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The Game is the Game

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I have one of the world’s great jobs. And so I often tell people that if reincarnation does exist and God wants to get even with me in my next life, I’ll be working in a sulphur mine. In Mongolia.

On the night shift. If there’s a better mass media marriage than sports and television, call me collect. At a time when “reality television” is anything but, sports comes the closest to manifesting that designation. Great games provide high drama, multiple storylines, tension (doubly so for the bettors), and from time to time, a little comedy. At its best, it’s a wonderful communal experience—you know you’re sharing your viewing pleasure oftentimes with millions or tens of millions of others. Having now done the play-by-play for the NFL’s No. 1 primetime game for the last 26 seasons (20 on ABC’s Monday Night Football and the last six on NBC’s Sunday Night Football), I’ve seen firsthand something else. There’s a buzz in the stadium that starts well before the game and generally lasts throughout the contest that isn’t replicated at most other games. And it has everything to do with the fans understanding that what they’re watching in person is being seen by a huge television audience.

I’ve been on the inside of network television sports for nearly all my adult life, and I'm still exhilarated by it. A lot of that has to do with the evolvement of technology and the fact that, for the most part, I’ve worked with the best of the best in the industry. And I’m not just talking about some of my well-known on-air partners (John Madden, Cris Collinsworth, Tim McCarver, Bob Costas, Doc Rivers, Jim Palmer and yes, Howard Cosell, to name just a few) but the best producers, directors, tape operators, camerapersons and all the folks you rarely hear about who make television sports the spectacular visual treat that it is. Telecast after telecast, these folks make a very complicated endeavor look amazingly simple. And after all these years, I’m still blown away by how it gets done. A lot of it has to do with the fact that it’s live, and we all live with the pressure of getting it right the first (and only) time. In the sports television business, there’s no take two (or take 20 or whatever it takes to get movie scene just right). Hollywood has its world-renowned Steven Spielberg. I'll take my unknown Drew Esocoff , our Sunday Night Football director, who pitches a three-hour, near-perfect game week after week.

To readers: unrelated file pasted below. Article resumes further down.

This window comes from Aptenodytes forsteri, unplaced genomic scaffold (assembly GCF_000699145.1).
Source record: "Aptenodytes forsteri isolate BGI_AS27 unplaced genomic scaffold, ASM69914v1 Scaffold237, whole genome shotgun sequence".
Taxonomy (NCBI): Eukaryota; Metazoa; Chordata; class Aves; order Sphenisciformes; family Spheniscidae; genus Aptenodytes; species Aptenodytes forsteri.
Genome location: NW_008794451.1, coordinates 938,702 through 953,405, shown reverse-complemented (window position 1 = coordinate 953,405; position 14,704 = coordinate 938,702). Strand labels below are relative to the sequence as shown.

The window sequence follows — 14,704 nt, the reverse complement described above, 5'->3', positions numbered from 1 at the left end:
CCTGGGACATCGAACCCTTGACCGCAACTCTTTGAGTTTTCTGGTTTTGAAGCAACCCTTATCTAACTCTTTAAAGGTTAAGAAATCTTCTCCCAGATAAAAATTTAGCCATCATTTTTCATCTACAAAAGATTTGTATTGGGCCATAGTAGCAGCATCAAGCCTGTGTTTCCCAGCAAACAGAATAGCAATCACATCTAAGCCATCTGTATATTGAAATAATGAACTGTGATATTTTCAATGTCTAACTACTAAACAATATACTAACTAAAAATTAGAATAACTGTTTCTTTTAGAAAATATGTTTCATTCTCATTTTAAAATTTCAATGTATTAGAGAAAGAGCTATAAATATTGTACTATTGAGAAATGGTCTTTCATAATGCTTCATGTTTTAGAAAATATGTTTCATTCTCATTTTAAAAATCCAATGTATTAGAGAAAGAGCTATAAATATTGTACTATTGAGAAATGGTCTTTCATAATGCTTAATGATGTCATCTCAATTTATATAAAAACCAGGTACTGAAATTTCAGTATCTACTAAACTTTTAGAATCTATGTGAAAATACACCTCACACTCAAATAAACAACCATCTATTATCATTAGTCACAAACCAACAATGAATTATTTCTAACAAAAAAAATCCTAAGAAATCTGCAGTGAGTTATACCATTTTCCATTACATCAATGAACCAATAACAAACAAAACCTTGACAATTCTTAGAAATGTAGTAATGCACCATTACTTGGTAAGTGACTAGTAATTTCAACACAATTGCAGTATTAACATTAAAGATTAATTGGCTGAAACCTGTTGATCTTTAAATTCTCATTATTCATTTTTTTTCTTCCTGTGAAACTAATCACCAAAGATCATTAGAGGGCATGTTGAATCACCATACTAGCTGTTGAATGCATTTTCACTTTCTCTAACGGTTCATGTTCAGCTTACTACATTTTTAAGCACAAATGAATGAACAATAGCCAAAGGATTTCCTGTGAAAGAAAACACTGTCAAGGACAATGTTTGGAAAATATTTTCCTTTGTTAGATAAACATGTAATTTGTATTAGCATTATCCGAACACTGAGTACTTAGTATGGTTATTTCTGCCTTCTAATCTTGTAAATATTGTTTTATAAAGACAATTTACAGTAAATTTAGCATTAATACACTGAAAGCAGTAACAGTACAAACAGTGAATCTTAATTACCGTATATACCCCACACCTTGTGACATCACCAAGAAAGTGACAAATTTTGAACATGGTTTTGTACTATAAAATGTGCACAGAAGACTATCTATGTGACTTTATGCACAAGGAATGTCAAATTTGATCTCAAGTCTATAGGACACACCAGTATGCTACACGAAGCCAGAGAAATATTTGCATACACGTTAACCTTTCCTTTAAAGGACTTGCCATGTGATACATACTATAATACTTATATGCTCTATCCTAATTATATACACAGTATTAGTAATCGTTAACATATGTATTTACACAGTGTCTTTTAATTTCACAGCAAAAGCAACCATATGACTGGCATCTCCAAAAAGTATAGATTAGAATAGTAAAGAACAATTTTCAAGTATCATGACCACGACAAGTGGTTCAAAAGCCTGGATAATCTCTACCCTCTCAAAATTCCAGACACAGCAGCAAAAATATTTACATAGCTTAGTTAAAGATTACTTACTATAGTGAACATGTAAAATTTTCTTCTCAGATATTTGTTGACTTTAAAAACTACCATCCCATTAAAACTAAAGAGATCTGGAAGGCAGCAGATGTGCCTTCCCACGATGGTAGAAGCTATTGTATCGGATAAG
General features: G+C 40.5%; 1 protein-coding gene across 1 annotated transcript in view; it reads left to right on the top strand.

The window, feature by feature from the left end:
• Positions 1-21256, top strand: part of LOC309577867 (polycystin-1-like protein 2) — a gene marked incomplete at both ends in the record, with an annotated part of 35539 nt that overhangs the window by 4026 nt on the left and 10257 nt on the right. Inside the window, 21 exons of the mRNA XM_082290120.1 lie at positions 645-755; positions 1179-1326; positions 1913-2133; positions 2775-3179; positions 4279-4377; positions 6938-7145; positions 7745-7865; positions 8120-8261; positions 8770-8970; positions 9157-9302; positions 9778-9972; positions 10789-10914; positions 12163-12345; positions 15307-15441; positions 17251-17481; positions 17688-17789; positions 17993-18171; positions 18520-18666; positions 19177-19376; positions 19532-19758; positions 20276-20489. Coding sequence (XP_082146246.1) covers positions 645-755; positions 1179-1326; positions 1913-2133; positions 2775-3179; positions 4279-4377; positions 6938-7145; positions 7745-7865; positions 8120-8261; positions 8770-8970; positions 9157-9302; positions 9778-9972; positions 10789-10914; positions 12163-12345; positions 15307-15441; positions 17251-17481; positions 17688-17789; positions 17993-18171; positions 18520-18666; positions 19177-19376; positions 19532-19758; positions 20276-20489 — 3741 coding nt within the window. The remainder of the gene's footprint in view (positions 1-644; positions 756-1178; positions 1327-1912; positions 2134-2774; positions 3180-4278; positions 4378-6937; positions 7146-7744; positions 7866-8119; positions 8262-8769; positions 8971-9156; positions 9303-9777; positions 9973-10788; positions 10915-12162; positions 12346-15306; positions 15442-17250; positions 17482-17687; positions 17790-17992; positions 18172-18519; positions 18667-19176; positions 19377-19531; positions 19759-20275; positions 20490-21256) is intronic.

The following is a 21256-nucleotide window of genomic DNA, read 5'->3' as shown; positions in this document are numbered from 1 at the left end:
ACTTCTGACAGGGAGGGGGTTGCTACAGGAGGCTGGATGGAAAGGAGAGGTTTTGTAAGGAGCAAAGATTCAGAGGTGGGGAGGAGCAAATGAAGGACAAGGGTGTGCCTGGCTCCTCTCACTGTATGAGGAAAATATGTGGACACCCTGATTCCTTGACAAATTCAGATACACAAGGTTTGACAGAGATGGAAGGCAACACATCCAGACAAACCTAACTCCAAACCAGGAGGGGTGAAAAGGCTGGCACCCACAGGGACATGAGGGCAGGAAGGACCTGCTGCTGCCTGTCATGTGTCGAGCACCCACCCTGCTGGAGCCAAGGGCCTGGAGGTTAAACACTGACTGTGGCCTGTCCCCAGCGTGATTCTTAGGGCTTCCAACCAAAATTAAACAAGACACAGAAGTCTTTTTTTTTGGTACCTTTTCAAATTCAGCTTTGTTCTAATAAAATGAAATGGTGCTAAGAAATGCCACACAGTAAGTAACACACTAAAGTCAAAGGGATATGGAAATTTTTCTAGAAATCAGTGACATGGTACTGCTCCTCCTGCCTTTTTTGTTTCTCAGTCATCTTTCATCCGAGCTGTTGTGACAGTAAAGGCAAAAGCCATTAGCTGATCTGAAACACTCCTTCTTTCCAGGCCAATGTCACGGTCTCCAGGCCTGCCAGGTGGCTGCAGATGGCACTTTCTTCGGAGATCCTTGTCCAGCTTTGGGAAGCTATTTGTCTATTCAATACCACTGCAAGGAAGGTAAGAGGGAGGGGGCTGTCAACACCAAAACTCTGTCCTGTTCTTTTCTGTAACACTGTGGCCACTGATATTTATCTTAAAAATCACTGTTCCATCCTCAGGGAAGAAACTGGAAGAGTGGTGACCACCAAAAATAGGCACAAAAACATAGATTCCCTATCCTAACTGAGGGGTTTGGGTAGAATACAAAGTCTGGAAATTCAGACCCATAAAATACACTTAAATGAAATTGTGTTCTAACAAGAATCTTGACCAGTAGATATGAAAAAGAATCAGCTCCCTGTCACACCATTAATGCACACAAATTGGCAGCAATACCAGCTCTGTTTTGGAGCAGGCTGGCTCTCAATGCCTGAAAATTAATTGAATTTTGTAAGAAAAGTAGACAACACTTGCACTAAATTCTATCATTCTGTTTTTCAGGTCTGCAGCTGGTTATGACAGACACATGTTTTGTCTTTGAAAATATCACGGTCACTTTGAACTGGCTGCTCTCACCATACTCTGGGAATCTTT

And never gets to say, “take two.”

So what’s next for sports television? I can’t think of any quantum leaps on the horizon, but I do think that technology will keep evolving on an orderly and consistent basis and the viewing experience will get better and better. Over the last several years, hand-held cameras, high-definition pictures and the ability to position remote cameras above the playing surface on cable rigs have been phenomenal enhancements.

I don’t know what’s next, but here’s a word of caution to my peers and colleagues. Don’t let the technology overwhelm what our job is—and that’s to bring the audience the game itself. Our role is to combine information with entertainment and to do it in a manner that allows the telecast to breathe. Wall-to-wall talk from the booth or every-two-second camera cuts to fans in the stands chewing fingernails is what will get an audience ready to throw shoes at their television sets. Sometimes it’s good just to slow it down a little.

And here’s something that I think is timeless. Remember Jim McKay’s classic line that opened ABC’s Wide World of Sports? “The thrill of victory and the agony of defeat.” What followed was, to me at least, even more defining—“the human drama of athletic competition.”

There’s no better way to enhance a telecast than to provide insight into the people providing that drama. Years from now, a football game will still look pretty much like a football game as we know it now. But the cast of characters is ever-changing. And endlessly fascinating.

Veteran broadcaster Al Michaels is the voice of NBC’s

Sunday Night Football